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Paddling Oregon (Regional Paddling Series)
Paddling Oregon (Regional Paddling Series)
by Robb Keller
Edition: Paperback
56 used & new from $3.32

5 of 6 people found the following review helpful
3.0 out of 5 stars Oddly Organized by Location, October 18, 2004
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I found that this book lacked organization by geographical region of Oregon. It has a good sized map of Oregon in the front with the various trips represented as a dot with a number in it. There are no city or county indications on the map. If you wanted to look for trips in Bend, you'd be guessing what trips are there. There are regional maps in the back, but I don't think there is an index into them. You just have to hunt around. I was thinking of kayaking in Bend on the stretch of the Deschutes from Wiki Up reservoir to Bend, the first easy section, which stops at the falls about 8 miles downstream. It shows the stretch on one map as easy but no mention is made of how to get there or what to expect.

It has a rather large index to its credit.

Jim Bridger: Mountain Man
Jim Bridger: Mountain Man
by Stanley Vestal
Edition: Paperback
Price: $12.67
157 used & new from $2.72

39 of 44 people found the following review helpful
3.0 out of 5 stars Good History, September 11, 2004
I'd like to give the book another star, but just don't think I can. I found it an interesting and well researched description of Bridger's life. It has both an excellent index and references. The author gave a fair and balanced assessment of Bridger. It appears that some previous books on him might have been unfair or too praiseworthy about his life. Somehow the descriptions lacked a little spark, although there are a number of vivid passages. Perhaps this has to do with the fact the book was written 100 years after Bridger's death. In fact, this book is now 30 years old, and I believe the author wrote his first book on similar topics back in the 30s. Nevertheless, it's a good and complete description of Bridger's life.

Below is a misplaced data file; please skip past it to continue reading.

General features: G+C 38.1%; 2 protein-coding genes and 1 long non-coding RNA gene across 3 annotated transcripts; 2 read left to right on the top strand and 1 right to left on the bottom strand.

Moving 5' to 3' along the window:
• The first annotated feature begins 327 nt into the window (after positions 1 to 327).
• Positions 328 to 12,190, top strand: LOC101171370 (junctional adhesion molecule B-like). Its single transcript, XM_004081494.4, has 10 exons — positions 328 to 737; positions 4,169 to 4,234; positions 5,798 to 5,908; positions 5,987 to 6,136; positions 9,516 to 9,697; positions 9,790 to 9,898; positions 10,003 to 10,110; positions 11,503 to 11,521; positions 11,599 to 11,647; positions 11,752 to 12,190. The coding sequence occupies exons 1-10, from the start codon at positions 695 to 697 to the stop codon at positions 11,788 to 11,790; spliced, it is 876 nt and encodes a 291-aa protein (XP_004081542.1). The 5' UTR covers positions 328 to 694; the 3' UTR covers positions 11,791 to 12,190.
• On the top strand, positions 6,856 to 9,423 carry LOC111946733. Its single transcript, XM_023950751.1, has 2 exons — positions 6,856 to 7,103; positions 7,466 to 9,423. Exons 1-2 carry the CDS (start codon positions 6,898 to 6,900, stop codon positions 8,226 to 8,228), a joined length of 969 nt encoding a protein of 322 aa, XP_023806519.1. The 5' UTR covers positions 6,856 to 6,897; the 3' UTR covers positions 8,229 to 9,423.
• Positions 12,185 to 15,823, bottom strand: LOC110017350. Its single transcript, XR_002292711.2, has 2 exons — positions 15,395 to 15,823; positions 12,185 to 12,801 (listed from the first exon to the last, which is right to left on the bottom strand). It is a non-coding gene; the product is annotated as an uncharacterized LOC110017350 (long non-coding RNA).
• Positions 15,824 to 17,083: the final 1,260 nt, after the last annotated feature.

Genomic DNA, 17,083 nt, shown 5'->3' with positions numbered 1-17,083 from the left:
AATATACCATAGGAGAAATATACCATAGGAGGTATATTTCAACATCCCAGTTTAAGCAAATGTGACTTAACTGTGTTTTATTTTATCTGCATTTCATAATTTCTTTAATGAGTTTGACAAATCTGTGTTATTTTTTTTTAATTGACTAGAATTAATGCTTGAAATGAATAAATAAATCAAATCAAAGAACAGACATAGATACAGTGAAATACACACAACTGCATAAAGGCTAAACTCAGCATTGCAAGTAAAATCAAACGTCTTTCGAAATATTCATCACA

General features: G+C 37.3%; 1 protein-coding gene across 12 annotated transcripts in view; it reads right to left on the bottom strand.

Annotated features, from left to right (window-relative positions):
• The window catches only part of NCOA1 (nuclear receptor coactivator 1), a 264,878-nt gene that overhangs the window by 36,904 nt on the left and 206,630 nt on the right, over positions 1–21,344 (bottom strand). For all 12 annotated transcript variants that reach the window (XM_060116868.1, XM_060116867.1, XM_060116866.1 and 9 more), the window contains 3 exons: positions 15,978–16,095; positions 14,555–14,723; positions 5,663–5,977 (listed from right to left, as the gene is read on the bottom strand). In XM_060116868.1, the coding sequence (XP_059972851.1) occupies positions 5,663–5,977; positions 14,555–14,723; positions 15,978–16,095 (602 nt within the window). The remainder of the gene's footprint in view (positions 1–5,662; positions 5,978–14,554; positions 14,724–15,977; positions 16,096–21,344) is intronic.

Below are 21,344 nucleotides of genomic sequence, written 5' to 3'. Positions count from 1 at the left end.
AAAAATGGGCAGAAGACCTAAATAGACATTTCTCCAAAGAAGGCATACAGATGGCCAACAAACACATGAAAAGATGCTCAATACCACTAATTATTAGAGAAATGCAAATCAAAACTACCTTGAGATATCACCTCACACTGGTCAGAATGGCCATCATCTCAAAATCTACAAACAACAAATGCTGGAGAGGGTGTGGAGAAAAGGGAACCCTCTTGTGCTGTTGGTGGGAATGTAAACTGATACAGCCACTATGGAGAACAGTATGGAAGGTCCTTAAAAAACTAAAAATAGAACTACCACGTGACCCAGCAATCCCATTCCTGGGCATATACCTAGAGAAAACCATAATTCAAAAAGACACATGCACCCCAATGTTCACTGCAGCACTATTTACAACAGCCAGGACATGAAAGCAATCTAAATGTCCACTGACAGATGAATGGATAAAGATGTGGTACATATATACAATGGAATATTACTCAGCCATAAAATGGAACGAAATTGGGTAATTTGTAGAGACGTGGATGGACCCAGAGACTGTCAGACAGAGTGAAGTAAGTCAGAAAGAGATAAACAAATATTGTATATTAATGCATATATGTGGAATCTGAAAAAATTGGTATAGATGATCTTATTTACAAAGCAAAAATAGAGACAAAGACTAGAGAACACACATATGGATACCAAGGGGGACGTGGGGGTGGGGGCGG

One of the sadder aspects of the story is near the ending when the author reveals that during the last 10-15 years of Bridger's life no writer took the opportunity to interview Bridger. He was in his sixties and seventies, I believe, but was a rather ignored individual, except by his family. He had an exceptionally good memory. Someone missed the opportunity to get more of his rather amazing life straight from the source. The 2-3 page description of his last years, and his desire to keep moving summarize his deep need for adventure and discovery.

He was apparently quite a wit and teller of tall tales. Only four of five of his short tales are found in the book. Interestingly, he told many of his stories in sign languages to the indians.

The book contains on chapter of the famous Hugh Glass incident. It's worth reading if you have not heard it. The story was incorporated into a movie, A Man Called Horse , starring Richard Harris, in a slightly different form. I also found the long passage on "medicine wolves" quite intriguing.

I think this book might disspell a notion that the indian's scalping and body mutiliations of their enemies was derived from copying Europeans might be false. I read such an explanation in another book written at about the same time as this one. However, here we find repeated references to such carnage. In fact, it seems this savagery also been deeply engrained into the mountain men and other early frontiersmen. I suspect such carnages placed on one's enemies has deep roots in all of human history.
Comment Comment (1) | Permalink | Most recent comment: Jul 17, 2015 7:06 PM PDT

Human Instinct
Human Instinct
by Robert M. L. Winston
Edition: Hardcover

6 of 9 people found the following review helpful
3.0 out of 5 stars The British Influence Shows Through, June 25, 2004
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This review is from: Human Instinct (Hardcover)